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Does Japan hate me?

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RE: Does Japan hate me?

Postby Hatori » Sat 12.30.2006 8:33 pm

paul_b wrote:
Mike Cash wrote:
Why do people tend to speak of "the Japanese people" as though they were a monolithic entity?

Same reason people round my way tend to to speak of "the Americans" as though they were a monolithic entity.


i didn't understand a word Mike said. :o XD
我是老师。我是老师。我是老师。我是老师。我是老师。我是老师。我是老师。
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RE: Does Japan hate me?

Postby doinkies » Sat 12.30.2006 8:45 pm

Basically, Mike was asking why people tend to think of "the Japanese" as being all the same.
あなたが好きだと言ったこの街並みが
今日も暮れてゆきます
広い空と遠くの山々 二人で歩いた街
夕日がきれいな街
-森高千里 「渡良瀬橋」
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RE: Does Japan hate me?

Postby flammable hippo » Sat 12.30.2006 9:04 pm

From what I've experienced, Japanese people in the US tend to be very VERY happy when they find out I've been learning Japanese. My sister's friend is Japanese and over the summer my mom told her mom that I was learning Japanese. She told my mom that she was visiting Japan shortly with her family and told her that she would buy me anything I wanted from Japan. Unfortunately, she left before I got a chance to ask for anything :@. Another time a few weeks ago I had a conversation with her on the phone in Japanese and you could just hear in her voice the joy.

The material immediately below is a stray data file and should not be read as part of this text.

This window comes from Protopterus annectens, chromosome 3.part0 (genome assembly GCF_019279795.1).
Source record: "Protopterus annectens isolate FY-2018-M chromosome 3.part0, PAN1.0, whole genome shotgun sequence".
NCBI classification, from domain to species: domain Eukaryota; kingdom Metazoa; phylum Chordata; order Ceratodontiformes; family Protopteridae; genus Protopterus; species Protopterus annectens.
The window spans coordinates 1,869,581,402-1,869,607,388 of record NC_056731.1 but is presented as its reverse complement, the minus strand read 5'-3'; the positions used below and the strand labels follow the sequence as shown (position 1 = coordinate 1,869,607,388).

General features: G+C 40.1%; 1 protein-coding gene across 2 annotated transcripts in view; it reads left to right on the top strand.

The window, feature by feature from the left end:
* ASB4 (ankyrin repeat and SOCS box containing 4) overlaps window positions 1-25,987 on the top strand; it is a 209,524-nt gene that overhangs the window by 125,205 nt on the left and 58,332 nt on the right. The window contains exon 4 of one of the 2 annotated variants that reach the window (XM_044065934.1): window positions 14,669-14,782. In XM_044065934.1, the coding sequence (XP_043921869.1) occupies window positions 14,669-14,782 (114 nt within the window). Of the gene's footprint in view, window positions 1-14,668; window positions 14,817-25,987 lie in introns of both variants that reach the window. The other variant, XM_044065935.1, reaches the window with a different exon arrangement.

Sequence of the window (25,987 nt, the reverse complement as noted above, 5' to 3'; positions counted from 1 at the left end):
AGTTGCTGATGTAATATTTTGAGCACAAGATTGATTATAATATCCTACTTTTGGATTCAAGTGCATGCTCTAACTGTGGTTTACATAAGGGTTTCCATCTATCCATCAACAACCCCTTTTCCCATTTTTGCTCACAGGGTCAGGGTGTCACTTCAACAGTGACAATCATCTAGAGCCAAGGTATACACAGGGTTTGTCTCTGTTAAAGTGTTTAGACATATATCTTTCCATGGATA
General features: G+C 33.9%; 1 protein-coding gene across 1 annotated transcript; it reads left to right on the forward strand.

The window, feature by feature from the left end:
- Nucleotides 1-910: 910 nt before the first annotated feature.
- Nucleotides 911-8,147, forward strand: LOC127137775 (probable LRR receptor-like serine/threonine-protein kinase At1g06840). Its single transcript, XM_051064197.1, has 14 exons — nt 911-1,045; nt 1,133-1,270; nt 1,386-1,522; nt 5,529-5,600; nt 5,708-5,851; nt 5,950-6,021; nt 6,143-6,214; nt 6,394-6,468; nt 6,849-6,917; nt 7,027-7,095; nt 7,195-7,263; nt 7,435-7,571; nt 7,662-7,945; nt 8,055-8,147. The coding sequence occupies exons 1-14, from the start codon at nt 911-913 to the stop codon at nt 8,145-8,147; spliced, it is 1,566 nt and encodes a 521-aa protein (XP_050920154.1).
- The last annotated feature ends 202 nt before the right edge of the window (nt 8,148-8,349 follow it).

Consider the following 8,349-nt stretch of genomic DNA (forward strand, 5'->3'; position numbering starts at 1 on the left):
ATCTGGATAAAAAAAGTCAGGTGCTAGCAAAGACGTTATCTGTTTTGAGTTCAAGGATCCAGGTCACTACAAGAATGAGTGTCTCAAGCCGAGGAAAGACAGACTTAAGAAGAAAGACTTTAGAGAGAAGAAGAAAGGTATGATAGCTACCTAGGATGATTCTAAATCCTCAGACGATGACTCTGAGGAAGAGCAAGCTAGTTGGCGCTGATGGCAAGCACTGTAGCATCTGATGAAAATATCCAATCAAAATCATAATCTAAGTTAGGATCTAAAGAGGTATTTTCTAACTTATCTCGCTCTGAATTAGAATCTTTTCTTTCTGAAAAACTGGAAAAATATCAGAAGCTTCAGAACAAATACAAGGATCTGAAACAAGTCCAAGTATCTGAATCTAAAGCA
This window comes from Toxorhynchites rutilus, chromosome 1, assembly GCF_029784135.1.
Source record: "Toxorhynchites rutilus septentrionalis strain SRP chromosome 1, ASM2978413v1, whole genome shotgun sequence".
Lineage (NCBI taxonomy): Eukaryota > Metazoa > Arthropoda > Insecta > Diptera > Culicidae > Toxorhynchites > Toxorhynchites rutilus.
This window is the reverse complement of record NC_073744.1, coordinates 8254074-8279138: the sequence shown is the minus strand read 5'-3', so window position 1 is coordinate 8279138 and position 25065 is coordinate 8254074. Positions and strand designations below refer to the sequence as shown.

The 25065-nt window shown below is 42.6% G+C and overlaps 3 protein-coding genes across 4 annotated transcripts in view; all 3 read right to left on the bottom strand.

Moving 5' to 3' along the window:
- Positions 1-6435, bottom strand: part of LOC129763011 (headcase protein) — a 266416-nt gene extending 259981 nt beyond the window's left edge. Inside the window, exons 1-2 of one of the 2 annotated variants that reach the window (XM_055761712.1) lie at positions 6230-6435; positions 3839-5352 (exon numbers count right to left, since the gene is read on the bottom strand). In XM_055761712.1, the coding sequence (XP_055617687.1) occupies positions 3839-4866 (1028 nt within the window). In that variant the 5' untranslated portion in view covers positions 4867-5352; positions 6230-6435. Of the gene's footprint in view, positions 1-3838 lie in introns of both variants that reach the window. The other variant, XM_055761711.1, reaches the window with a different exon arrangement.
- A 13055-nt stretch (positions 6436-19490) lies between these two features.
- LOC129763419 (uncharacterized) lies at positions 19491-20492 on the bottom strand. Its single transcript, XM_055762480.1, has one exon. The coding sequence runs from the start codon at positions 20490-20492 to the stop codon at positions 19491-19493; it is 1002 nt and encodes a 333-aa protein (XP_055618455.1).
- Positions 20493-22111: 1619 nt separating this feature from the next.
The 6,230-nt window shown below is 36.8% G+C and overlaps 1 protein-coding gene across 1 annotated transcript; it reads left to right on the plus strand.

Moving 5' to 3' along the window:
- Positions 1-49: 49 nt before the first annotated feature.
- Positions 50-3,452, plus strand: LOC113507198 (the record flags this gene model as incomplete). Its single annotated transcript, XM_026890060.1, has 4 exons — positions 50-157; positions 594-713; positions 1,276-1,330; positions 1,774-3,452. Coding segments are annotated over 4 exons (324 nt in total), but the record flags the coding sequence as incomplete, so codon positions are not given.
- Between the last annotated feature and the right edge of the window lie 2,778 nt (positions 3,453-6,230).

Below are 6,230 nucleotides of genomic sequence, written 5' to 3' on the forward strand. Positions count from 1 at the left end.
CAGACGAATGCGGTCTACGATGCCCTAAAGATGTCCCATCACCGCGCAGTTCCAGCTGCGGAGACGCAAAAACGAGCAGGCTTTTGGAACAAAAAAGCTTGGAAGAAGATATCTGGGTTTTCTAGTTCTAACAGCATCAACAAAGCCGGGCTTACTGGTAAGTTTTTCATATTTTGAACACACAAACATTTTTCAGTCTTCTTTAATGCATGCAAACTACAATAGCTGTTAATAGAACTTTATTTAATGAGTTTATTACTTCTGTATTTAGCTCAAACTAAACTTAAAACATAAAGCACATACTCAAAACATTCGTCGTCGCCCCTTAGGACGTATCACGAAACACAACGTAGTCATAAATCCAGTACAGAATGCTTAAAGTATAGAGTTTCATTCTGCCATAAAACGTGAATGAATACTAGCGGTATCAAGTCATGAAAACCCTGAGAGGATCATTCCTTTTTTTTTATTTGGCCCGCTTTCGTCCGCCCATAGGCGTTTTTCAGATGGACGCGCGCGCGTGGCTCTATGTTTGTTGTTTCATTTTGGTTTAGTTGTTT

Also, my Japanese teacher likes to make a habit of "showing me off" to the Japanese parents that come by to pick of their children after lessons. She shows them my Japanese journal entries (she asks me to write one weekly, nothing personal so it doesn't matter) and they always get happy afterwards. Not because I have some insanely awesome Japanese ability (because I don't) but because I am not Japanese and yet I am interested in their culture and language. It sort of fills them up with pride to see someone else attempt to be a part of their culture.

That's why I believe that the Japanese don't generally hate foreigners. They actually most of the time want others to learn their language and are very supportive.
Two muffins were baking in an oven. One turns to the other and says "sure is hot in here." The other replies "AH TALKING MUFFIN!"

二つのマフィンがオーブンで焼かれていた。片方のマフィンがもう一方のマフィンに向かって、"暑いね”と言った。すると、話しかけられたほうのマフィンは"アッ!喋るマフィンだ!”と驚いた。 :)
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RE: Does Japan hate me?

Postby Hatori » Sat 12.30.2006 9:11 pm

doinkies wrote:
Basically, Mike was asking why people tend to think of "the Japanese" as being all the same.


oh yeah, i totally agree with that statement. on a website i'm in "The Japan Union" and i made a japanese stereotype list and people adore me now... and i put down that everybody thinks the japanese all look alike. and i also stated that the japanese think that americans all look alike. just like any other country, everybody stereotypes.
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RE: Does Japan hate me?

Postby Mike Cash » Sat 12.30.2006 9:52 pm